Why Are Violins Fretless?
The violin above has a few features that are...unconventional.
It is painted, the scroll shape is unusual, the pegs are geared, the chin rest is center-mounted, and it has frets.
The violin is widely considered to be more difficult to play than the guitar because it does not have frets (a misconception, as explained here). As a result, people who are interested in learning to play the violin often ask why violins do not have frets. After all, it seems like a simple solution, if you believe that frets would make things less difficult, to simply redesign the instrument so that it has frets, and there are in fact violins with frets, especially electric violins. Some have frets that only go partway up the fingerboard, like the violin in the picture above, and others, like those in the video below, have frets that go nearly to the end of the fingerboard.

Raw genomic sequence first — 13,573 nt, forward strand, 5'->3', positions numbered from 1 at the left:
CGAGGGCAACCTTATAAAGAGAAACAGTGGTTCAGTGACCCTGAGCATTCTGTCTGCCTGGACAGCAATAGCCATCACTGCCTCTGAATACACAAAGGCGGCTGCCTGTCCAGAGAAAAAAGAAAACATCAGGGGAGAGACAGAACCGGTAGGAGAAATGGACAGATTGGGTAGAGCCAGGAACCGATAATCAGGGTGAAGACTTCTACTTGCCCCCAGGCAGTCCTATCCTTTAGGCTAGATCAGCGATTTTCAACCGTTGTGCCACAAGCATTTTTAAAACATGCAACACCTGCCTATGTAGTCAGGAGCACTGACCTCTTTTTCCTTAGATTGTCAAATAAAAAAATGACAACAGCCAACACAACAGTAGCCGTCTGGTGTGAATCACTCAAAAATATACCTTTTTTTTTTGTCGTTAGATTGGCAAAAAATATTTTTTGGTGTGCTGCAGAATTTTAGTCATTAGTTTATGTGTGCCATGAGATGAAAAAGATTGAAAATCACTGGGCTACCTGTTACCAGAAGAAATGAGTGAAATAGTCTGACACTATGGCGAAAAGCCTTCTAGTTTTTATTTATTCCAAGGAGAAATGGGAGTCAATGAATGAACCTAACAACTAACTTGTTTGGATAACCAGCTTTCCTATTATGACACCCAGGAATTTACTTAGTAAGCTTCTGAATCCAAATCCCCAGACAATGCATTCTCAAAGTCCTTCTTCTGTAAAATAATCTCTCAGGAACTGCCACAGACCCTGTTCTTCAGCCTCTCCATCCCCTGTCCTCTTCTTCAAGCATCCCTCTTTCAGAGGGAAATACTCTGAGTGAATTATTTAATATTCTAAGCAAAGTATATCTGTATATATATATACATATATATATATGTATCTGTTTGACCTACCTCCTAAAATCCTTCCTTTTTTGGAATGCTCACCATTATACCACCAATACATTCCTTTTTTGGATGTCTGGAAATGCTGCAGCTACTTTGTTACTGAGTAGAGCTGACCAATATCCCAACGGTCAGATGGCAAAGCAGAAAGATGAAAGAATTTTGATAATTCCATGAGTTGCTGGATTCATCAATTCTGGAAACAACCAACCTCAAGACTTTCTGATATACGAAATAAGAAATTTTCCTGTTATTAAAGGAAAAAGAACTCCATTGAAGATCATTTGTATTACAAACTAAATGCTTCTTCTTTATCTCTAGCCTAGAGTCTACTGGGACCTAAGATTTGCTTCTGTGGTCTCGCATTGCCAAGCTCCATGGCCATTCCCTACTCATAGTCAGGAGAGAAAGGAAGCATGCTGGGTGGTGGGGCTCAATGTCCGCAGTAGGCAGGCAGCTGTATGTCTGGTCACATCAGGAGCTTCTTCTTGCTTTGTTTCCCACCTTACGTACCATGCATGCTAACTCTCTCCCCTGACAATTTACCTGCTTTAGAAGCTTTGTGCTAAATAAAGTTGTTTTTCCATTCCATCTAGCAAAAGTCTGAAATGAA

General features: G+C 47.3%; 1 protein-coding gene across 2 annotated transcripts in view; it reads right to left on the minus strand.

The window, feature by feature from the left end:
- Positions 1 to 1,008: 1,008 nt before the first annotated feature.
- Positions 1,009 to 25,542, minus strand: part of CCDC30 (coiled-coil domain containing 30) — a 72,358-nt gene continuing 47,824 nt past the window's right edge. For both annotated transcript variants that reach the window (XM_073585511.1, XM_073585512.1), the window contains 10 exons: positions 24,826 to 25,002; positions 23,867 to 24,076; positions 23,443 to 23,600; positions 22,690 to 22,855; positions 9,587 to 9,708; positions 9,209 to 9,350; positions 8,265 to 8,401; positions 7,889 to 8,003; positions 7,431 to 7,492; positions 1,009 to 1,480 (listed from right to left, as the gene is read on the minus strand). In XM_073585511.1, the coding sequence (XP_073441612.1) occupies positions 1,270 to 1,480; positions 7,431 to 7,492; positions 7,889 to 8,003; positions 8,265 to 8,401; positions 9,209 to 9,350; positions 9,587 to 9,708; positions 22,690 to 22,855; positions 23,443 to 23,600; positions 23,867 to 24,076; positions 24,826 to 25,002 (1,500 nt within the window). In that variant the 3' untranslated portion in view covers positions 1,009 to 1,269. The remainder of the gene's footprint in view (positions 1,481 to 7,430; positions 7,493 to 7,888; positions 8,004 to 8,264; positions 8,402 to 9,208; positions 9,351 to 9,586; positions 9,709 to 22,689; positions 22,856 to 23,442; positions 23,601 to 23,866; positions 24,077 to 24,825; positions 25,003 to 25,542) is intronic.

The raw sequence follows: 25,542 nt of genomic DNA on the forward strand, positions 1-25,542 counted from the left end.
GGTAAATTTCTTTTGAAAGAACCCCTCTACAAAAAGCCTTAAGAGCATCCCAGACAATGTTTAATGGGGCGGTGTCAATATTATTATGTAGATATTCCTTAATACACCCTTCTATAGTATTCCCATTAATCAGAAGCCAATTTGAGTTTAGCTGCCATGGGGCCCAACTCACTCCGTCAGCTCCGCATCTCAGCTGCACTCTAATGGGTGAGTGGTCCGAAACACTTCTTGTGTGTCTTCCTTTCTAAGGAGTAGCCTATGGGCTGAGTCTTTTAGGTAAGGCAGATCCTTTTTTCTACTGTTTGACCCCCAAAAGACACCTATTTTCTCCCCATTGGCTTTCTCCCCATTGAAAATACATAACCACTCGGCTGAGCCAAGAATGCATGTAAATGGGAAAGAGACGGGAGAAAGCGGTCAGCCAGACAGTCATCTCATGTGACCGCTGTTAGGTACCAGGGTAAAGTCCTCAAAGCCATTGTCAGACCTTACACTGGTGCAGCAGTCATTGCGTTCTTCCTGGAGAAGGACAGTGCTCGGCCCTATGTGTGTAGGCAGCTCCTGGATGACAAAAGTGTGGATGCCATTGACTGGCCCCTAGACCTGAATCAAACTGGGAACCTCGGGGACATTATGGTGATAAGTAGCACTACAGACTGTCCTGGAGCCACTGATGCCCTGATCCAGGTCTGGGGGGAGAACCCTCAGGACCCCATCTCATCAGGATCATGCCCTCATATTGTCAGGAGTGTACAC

The above video also makes the point that frets are helpful in certain styles of music, especially electronically-amplified music. However, there is another solution to this for violinists who are not comfortable with frets. You can use an in ear monitor so that you can better hear your violin. Classically-trained violinists would generally disagree with the claim that frets are an improvement, as will be further explained below.
A History of Frets